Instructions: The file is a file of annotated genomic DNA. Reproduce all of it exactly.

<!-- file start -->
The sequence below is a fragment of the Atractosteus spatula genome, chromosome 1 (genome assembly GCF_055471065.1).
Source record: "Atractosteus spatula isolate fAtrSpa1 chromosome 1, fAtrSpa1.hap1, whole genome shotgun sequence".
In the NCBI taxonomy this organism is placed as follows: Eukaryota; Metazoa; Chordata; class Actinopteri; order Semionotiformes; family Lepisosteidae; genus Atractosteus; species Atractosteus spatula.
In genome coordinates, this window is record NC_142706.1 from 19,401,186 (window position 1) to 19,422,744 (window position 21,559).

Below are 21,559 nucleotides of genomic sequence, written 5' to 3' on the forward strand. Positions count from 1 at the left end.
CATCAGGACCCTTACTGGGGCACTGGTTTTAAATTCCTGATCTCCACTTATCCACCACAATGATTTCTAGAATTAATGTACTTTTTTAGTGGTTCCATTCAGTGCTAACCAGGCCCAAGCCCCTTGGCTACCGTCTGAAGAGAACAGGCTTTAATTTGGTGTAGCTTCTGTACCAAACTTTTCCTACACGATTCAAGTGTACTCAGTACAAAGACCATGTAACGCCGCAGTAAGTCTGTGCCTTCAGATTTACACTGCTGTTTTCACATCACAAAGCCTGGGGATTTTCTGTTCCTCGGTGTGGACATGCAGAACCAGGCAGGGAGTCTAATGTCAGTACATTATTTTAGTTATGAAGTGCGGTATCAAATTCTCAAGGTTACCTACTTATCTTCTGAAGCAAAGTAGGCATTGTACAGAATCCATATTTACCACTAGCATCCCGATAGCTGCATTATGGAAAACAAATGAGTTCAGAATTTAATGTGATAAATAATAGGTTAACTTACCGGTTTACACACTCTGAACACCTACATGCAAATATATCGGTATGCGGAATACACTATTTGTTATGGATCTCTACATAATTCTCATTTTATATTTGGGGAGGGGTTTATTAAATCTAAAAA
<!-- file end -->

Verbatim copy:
The sequence below is a fragment of the Atractosteus spatula genome, chromosome 1 (genome assembly GCF_055471065.1).
Source record: "Atractosteus spatula isolate fAtrSpa1 chromosome 1, fAtrSpa1.hap1, whole genome shotgun sequence".
In the NCBI taxonomy this organism is placed as follows: Eukaryota; Metazoa; Chordata; class Actinopteri; order Semionotiformes; family Lepisosteidae; genus Atractosteus; species Atractosteus spatula.
In genome coordinates, this window is record NC_142706.1 from 19,401,186 (window position 1) to 19,422,744 (window position 21,559).

Below are 21,559 nucleotides of genomic sequence, written 5' to 3' on the forward strand. Positions count from 1 at the left end.
CATCAGGACCCTTACTGGGGCACTGGTTTTAAATTCCTGATCTCCACTTATCCACCACAATGATTTCTAGAATTAATGTACTTTTTTAGTGGTTCCATTCAGTGCTAACCAGGCCCAAGCCCCTTGGCTACCGTCTGAAGAGAACAGGCTTTAATTTGGTGTAGCTTCTGTACCAAACTTTTCCTACACGATTCAAGTGTACTCAGTACAAAGACCATGTAACGCCGCAGTAAGTCTGTGCCTTCAGATTTACACTGCTGTTTTCACATCACAAAGCCTGGGGATTTTCTGTTCCTCGGTGTGGACATGCAGAACCAGGCAGGGAGTCTAATGTCAGTACATTATTTTAGTTATGAAGTGCGGTATCAAATTCTCAAGGTTACCTACTTATCTTCTGAAGCAAAGTAGGCATTGTACAGAATCCATATTTACCACTAGCATCCCGATAGCTGCATTATGGAAAACAAATGAGTTCAGAATTTAATGTGATAAATAATAGGTTAACTTACCGGTTTACACACTCTGAACACCTACATGCAAATATATCGGTATGCGGAATACACTATTTGTTATGGATCTCTACATAATTCTCATTTTATATTTGGGGAGGGGTTTATTAAATCTAAAAA